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CyclingQuotes picks ten riders who we believe will win a WorldTour race in 2016.

BOB JUNGELS

RIDER PROFILE
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NEWS

BRYAN COQUARD

RIDER PROFILE
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NEWS

JARLINSON PANTANO

RIDER PROFILE
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NEWS

JULIAN ALAPHILIPPE

RIDER PROFILE
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NEWS

NICCOLÓ BONIFAZIO

RIDER PROFILE
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NEWS

SEP VANMARCKE

RIDER PROFILE
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NEWS

SILVAN DILLIER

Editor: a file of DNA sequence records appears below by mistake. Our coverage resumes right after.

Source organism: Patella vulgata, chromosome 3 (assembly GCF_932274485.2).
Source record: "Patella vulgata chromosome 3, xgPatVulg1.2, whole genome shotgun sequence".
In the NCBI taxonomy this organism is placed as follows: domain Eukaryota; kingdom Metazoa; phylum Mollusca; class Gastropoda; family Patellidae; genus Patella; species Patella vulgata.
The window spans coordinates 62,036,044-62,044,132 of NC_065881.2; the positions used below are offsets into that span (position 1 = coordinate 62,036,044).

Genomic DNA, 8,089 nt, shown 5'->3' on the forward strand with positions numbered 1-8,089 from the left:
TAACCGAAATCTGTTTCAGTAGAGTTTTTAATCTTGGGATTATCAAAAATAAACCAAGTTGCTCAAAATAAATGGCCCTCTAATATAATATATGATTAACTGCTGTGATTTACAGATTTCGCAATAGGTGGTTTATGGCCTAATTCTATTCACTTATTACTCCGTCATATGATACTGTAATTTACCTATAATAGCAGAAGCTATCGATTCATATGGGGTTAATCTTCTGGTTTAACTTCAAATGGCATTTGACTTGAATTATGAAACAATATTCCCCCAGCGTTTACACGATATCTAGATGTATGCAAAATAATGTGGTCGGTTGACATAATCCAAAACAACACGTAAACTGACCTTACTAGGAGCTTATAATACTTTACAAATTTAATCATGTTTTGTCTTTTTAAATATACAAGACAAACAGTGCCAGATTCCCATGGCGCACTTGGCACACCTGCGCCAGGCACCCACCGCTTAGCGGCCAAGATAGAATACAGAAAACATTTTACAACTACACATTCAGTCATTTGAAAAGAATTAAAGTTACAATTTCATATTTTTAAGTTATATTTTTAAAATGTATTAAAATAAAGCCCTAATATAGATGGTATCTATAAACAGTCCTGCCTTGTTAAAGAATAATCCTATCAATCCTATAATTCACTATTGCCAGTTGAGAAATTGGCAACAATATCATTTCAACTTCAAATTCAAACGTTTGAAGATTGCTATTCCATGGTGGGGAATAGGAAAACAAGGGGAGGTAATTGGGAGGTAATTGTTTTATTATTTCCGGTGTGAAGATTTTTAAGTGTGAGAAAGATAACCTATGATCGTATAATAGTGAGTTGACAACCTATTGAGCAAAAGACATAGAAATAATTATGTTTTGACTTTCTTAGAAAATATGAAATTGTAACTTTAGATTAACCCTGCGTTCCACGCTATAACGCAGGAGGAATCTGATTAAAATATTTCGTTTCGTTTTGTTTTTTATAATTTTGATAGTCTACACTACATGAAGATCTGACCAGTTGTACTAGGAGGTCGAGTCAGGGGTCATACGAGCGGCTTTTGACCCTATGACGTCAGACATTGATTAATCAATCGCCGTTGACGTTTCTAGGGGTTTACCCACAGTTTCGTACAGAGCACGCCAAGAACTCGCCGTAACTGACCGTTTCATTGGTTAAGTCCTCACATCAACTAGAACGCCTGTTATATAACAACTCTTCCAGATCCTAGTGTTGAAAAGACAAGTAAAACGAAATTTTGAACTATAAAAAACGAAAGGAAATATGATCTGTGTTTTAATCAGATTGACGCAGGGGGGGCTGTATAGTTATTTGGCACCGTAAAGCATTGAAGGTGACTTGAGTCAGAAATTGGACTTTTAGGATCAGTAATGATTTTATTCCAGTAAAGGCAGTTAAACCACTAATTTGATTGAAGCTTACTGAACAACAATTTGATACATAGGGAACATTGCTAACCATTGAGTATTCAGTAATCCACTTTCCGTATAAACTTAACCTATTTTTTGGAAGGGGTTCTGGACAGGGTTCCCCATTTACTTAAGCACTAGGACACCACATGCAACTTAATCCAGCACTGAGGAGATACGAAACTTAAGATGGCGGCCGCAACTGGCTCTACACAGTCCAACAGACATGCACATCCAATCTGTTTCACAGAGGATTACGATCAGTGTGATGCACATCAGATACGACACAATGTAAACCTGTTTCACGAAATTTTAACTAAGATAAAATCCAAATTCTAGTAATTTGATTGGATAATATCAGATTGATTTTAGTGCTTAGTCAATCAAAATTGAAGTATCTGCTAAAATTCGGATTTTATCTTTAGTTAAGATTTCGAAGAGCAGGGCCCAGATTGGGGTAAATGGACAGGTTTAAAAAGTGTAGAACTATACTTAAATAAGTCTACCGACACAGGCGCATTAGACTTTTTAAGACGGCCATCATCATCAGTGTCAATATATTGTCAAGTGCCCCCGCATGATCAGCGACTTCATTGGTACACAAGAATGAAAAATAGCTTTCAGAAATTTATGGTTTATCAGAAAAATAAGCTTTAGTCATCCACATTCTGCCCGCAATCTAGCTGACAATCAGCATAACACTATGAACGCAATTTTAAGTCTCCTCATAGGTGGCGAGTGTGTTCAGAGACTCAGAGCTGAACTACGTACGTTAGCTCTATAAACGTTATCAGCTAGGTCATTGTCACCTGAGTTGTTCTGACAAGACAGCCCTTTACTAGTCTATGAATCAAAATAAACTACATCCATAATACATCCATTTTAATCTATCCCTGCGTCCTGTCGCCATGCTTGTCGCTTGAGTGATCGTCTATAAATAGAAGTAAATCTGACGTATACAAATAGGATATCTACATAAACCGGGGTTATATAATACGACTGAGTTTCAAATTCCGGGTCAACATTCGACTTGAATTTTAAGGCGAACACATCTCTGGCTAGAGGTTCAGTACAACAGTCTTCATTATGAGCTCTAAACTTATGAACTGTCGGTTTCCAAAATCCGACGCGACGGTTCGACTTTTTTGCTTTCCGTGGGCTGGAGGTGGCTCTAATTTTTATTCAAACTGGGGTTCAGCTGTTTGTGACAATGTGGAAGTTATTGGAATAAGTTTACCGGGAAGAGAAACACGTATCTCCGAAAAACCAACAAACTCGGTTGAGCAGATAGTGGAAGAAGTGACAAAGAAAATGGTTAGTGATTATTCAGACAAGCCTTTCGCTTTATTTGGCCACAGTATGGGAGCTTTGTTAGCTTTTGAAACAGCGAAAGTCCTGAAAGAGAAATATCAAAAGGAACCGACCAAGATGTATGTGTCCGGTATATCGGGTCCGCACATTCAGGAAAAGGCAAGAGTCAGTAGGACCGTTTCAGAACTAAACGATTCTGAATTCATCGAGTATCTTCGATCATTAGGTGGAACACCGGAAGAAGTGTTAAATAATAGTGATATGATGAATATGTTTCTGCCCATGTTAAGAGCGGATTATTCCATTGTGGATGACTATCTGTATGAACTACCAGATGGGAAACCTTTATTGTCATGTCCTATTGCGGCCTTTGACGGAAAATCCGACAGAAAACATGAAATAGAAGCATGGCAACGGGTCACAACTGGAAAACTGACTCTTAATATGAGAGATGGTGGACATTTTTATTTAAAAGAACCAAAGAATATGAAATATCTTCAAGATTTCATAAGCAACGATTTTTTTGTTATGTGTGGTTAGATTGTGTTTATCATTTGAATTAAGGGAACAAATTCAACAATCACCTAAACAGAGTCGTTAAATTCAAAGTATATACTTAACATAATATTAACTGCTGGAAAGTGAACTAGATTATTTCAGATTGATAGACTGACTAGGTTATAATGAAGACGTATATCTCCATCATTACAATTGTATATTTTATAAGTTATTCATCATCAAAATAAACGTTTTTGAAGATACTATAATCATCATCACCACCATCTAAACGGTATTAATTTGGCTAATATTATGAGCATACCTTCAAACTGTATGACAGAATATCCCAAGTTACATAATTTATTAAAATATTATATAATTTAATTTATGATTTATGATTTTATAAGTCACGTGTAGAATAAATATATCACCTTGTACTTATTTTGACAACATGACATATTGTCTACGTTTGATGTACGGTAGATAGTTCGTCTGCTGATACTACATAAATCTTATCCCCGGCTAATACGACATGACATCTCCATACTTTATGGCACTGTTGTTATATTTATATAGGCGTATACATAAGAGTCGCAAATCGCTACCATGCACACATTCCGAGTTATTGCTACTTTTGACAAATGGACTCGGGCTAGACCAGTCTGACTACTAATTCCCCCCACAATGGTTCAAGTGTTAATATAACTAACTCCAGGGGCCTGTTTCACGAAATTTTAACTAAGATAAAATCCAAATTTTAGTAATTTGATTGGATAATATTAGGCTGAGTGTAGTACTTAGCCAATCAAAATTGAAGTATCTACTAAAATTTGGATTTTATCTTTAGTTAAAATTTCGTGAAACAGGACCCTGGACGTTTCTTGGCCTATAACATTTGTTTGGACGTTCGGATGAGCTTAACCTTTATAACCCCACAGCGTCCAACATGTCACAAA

RIDER PROFILE
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NEWS

SIMON YATES

RIDER PROFILE
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NEWS

TIESJ BENOOT

RIDER PROFILE
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NEWS
17.02.2016 @ 06:00 Posted by Joseph Doherty

To win any race at WorldTour level can be a big moment in a rider’s career. It can help them get a new contract, confirm their status as an up and coming rider, or reward a loyal domestique with a big win. While there will be more than ten debut WorldTour race winners in 2017, CyclingQuotes has picked out ten riders who should win a WorldTour race this year.

 

Julian Alaphilippe (Etixx-QuickStep)